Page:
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Review Article of the Month - April 2012
Overview Articles of the Life of Rochford
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Being Aware of History

Our monthly review articles are aimed at raising our awareness of the town that is Rochford. Sometimes in expensive restaurants, shortly after you have sat down, a waiter may bring you a ‘little something with the compliments of the chef’. The little something is to raise your interest in what may follow. This month’s Review, we hope, is rather like that!

Clearing out some old papers recently, we came across the following which is the nearest thing we can find to a treasure map. We reproduce it exactly in the form we found it and leave it to those who are interested in these things (you?) to decipher it and to check its accuracy.  Below the map we reproduce a little of the text that came with it. If it can stir your interest in what we have here in Rochford, we have achieved our goal for this month.
“Rochford seems to have found a new lease of life in the 18th century judging by the number of Georgian buildings to be seen. Some of these are just timber framed cottages but there are a fair number of classical style brick-built Georgian houses, many with particularly attractive door-cases complete with columns and, above them, fanlights of various shapes. There are good examples of both cottages and houses, especially in South Street and West Street.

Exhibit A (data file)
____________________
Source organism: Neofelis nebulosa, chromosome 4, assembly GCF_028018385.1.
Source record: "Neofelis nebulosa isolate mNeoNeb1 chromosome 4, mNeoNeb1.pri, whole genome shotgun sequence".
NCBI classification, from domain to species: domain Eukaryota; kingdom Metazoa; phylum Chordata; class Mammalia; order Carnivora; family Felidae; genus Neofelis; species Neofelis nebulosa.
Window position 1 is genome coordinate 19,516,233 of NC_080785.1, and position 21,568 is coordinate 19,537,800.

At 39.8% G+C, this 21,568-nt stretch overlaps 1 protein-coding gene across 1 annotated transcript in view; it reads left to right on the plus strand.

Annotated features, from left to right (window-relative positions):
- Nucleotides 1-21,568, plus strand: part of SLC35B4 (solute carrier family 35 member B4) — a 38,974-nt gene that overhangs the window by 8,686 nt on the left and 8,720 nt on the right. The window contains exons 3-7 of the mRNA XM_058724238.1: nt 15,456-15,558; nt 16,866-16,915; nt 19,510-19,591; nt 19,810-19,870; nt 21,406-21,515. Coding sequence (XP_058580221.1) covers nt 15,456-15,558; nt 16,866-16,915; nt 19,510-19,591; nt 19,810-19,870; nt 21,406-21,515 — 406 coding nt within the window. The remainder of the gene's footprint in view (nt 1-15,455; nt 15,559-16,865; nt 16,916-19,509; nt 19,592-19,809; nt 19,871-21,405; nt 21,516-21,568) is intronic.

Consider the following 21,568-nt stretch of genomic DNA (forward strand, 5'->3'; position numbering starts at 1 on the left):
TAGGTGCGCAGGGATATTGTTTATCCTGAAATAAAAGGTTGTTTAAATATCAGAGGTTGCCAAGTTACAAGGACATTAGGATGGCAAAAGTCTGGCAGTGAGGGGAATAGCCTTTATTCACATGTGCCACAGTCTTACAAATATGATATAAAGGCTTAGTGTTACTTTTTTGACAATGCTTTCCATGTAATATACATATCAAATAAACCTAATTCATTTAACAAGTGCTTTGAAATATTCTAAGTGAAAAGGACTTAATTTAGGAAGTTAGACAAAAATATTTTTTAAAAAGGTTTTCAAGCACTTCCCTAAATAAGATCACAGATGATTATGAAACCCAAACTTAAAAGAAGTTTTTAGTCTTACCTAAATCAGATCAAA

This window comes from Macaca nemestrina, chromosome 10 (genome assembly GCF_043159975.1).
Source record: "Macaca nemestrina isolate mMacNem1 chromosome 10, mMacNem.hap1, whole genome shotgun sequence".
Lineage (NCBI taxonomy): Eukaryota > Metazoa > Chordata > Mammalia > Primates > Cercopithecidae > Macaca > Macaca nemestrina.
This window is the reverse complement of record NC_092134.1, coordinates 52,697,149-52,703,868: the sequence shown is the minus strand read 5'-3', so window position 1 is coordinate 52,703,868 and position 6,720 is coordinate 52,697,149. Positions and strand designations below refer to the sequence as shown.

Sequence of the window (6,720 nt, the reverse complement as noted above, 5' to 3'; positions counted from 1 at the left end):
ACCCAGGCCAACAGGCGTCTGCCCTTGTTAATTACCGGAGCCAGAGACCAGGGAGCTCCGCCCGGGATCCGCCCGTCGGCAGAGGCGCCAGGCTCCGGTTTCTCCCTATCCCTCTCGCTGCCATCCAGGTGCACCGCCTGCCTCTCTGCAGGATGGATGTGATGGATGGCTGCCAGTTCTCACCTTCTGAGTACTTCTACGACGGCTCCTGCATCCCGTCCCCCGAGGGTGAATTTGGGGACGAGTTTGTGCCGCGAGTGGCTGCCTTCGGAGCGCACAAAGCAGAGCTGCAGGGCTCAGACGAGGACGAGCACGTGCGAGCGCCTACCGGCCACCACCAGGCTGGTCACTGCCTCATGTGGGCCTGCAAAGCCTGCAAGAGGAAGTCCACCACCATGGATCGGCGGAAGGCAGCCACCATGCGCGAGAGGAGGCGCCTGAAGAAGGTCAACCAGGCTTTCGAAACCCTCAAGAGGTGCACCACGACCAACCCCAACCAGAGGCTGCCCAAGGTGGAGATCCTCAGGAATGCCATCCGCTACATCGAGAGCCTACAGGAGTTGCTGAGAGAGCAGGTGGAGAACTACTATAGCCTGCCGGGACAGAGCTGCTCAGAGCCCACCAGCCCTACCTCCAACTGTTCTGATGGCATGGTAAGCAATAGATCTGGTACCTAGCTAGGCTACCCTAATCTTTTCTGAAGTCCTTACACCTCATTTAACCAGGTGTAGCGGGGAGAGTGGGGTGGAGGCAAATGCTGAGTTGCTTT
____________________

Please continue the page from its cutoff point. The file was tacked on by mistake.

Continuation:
Just as Georgian houses reflect the age of elegance in which they were built, so the Victorian houses tend to reflect the grandiose tastes of the largest empire the world has ever known. Not that the poorer Victorian cottages reflect much grandiloquence, though timber frames have been replaced by brick and a modicum of ornamentation. But Rochford has a few larger Victorian buildings almost side by side with classical Georgian, and you can see clearly the different attitudes their architects had. Look particularly in West Street.”


1. For detail of ‘The Old House’ in South Street, go to our pages on that building that we added some while ago by CLICKING HERE.

2. For those who wish to pursue these things further you may be interested in contacting either of the following two organisations via our pages:

3. We regret we do not know the originator of the map and writing above but will gladly acknowledge authorship if any one can tell us. We would also very willingly insert additional historical articles if anyone wishes to submit them to us. (Use the e-mail at the top of the page)